There are pros and cons to every season. One of the number one drawbacks of summer? What the harsh summer rays can do to the skin.
We all know the harmful affects the sun's beautiful beams have, right? If it's been a minute since you've really read up on the affects of UV rays, allow us to catch you up.
UV (or ultra-violet) rays are electromagnetic radiation that is present in sunlight, constituting about 10% of the total light output of the sun. And while 10% might not seem like a lot, it's enough to cause some pretty severe damage on human skin, if unprotected.
Namely? The infamous sunburn.
Sunburn, that annoying redness of the skin, is due to increased blood flow in the skin. It's caused by dilatation of the blood vessels in the dermis (a.k.a. a layer of the skin) and is a result of exposure to UV radiation.
Pain, blistering, and peeling often come after a sunburn -- not to mention that too much over exposure can eventually cause various types of skin cancer.
That being said, the first and most important offense against sunburn is a good defense. We all know that regularly applying sunscreen is key in preventing damages, but it's also important to know a little bit about the enemy to best outsmart it.
According to the American Cancer Society, here is when you're most likely to fall prey to the sunburn:
- Time of day: UV rays are strongest between 10 am and 4 pm.
- Season of the year: UV rays are stronger during spring and summer months. This is less of a factor near the equator.
- Distance from the equator (latitude): UV exposure goes down as you get further from the equator.
- Altitude: More UV rays reach the ground at higher elevations.
- Cloud cover: The effect of clouds can vary. Sometimes cloud cover blocks some UV from the sun and lowers UV exposure, while some types of clouds can reflect UV and can increase UV exposure. What is important to know is that UV rays can get through, even on a cloudy day.
- Reflection off surfaces: UV rays can bounce off surfaces like water, sand, snow, pavement, or grass, leading to an increase in UV exposure.
Now that you know the tricks of the sunburn, let's be real for a second -- sometimes we screw up. We forget to reapply, we go out during prime sun time, or maybe we forget the SPF all together.
Just like that you're red as a lobster, can't touch your shoulders without wincing in pain, and are suddenly shedding your skin like some kind of snake.
So, you didn't put up the defense, but you can still jump on the offense in a few really simple ways! Here are a few tricks to ease a sunburn and help it fade away faster.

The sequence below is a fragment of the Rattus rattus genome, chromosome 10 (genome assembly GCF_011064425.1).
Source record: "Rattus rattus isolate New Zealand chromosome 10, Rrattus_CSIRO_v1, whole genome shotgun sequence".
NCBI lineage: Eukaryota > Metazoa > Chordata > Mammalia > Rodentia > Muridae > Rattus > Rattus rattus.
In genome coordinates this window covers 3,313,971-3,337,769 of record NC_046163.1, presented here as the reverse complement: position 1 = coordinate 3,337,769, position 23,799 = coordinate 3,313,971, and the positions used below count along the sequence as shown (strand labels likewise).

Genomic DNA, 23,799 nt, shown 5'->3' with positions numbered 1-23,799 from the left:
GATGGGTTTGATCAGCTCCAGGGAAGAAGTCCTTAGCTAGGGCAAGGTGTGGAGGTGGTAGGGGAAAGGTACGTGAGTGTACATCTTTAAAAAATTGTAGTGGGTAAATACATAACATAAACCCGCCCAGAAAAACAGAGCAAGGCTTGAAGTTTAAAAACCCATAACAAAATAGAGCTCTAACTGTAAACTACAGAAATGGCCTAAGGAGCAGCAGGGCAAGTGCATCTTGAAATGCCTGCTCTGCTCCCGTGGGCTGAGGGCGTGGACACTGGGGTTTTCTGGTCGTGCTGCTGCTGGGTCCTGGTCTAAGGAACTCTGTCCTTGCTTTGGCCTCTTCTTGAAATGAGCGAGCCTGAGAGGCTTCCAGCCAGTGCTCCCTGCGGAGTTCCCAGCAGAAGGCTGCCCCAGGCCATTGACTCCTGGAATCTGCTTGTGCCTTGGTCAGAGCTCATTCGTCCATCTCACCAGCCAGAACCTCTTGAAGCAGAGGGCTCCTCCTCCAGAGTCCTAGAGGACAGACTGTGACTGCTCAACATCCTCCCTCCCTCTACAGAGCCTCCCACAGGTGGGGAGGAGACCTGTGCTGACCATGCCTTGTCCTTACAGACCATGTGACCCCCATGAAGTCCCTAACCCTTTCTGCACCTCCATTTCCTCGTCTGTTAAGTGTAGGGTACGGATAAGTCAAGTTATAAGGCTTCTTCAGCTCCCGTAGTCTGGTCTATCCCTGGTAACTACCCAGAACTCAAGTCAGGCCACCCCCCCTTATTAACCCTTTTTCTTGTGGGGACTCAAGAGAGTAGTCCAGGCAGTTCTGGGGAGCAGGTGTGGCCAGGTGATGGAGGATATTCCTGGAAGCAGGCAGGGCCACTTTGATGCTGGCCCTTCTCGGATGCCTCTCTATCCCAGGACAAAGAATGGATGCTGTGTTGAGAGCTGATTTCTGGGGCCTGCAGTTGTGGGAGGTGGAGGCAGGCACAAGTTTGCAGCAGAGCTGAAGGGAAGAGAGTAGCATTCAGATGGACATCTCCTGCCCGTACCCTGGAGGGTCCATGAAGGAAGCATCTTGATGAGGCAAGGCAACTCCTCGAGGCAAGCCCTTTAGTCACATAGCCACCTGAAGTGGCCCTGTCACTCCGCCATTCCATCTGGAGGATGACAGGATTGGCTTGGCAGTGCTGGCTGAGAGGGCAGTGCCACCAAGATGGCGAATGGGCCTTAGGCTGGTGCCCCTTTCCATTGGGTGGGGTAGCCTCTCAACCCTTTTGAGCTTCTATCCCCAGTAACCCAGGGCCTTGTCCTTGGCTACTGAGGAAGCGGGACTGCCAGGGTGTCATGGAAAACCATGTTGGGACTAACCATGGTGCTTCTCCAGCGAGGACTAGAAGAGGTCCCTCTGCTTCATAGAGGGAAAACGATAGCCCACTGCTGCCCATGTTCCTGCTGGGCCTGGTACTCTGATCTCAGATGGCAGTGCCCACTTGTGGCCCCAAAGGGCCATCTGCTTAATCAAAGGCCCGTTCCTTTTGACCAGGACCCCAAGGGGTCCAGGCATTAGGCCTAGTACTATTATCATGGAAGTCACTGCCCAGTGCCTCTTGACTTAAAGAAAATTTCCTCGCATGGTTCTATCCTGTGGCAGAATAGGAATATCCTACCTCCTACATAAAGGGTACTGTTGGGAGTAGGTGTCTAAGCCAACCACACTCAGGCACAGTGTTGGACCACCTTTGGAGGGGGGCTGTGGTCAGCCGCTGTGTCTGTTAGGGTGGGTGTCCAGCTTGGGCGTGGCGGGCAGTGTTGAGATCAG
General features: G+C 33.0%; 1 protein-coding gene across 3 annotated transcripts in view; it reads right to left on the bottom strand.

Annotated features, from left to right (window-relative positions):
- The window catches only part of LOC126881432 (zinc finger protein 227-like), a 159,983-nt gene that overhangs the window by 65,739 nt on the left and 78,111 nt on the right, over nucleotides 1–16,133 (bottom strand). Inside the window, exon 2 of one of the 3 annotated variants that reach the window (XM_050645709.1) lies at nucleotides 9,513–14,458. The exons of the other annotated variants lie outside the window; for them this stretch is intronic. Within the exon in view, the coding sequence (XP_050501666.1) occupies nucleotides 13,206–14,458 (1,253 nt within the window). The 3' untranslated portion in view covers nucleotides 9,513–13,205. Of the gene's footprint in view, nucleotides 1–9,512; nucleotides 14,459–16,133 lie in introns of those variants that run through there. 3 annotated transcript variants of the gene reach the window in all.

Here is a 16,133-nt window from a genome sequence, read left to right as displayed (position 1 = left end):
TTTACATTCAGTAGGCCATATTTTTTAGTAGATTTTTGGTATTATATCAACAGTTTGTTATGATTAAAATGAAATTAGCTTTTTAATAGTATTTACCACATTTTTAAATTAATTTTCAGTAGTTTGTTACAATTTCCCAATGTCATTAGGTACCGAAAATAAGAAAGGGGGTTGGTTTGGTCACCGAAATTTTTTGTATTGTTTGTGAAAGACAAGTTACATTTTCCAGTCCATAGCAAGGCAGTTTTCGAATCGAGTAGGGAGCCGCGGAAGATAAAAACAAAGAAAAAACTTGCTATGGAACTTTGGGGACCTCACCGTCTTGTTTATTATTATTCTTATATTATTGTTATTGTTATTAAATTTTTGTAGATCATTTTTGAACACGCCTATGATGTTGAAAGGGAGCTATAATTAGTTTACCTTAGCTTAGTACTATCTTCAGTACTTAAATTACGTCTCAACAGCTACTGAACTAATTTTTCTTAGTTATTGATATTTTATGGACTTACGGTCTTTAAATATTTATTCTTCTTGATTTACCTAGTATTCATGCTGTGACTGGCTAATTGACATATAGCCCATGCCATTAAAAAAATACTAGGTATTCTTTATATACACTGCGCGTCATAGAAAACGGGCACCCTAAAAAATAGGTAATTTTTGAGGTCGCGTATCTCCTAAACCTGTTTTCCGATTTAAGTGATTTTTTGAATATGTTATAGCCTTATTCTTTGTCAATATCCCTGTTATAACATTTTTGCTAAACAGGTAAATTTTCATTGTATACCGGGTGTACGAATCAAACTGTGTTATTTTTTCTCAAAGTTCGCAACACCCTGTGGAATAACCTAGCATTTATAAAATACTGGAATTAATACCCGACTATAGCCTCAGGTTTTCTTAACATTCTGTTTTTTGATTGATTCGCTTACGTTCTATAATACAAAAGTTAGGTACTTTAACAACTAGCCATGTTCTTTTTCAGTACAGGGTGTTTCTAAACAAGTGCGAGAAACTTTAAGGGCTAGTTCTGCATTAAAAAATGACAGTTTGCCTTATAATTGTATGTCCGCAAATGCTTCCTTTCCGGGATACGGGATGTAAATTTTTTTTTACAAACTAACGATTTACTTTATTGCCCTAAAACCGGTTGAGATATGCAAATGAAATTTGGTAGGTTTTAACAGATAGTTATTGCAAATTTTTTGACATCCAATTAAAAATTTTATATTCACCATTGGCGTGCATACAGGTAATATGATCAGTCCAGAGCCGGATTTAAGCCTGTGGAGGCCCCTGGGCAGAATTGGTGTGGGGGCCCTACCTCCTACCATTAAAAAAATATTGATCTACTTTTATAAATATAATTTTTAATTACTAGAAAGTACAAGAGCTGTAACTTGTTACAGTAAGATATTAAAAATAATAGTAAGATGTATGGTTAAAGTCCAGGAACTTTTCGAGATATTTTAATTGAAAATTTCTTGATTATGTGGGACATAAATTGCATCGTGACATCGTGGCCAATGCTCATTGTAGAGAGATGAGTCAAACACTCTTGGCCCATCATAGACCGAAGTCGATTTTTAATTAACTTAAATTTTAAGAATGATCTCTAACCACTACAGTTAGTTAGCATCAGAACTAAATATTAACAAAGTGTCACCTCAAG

1. Use Cold Compresses
Applying a cool compress for 10 or 15 minutes a few times every day will help take some of the heat out of your skin. Taking cool baths or showers will help relieve the pain, too!
Just make sure that get out of the bathtub or shower, gently pat yourself dry, and leave a little water on your skin. Then, apply a moisturizer to help trap the water in your skin. This will help reduce dryness and peeling in a few days.
2. Apply Moisturizer
Get yourself some moisutrizer that contains aloe vera or soy to help soothe sunburned skin. Or, if you want to go right to the source, straight aloe will do the trick.
Be careful not to use lotions or creams that have any of these things listed in the ingredients: petroleum, benzocaine, or lidocaine. These ingredients can trap heat in your skin (let's all say a big, NO THANK YOU) or inflame the area.
If a particular area feels especially uncomfortable, you may want to apply a hydrocortisone cream that you can buy without a prescription.
3. Drink Lots of Water
You need to moisturize on the outside, right? Well, the inside is no exception! Drinking plenty of water is crucial to healthy skin and that's especially true when your skin is under attack.
Plus, it'll keep you nice and hydrated which should be a daily goal, sunburned or not.
4. Don't Pick
Look, we've all peeled at our sunburned skin. Don't lie and say you haven't. But when your skin is blistering from a sunburn, your best bet is to keep your hands off.
Not only will picking at the blistered area increase discomfort, redness, and irritation, but it could also cause the burn to become infected. And, friends, that is something you do not want.
5. Take Extra Care
It might seem a little extreme, but take extra care of your skin when you're battling a burn. Wear clothing that covers your skin when outdoors, especially tightly-woven fabrics that don't let in too much light. Opt for hats and apply sunscreen often and accordingly!
Don't forget, keep an eye on how you're feeling; if you feel dizzy, weak, sick to your stomach, cold, or just not yourself you need to see a doctor ASAP. Sunburns can make you pretty sick if left untreated, so be on the alert for unusual symptoms.
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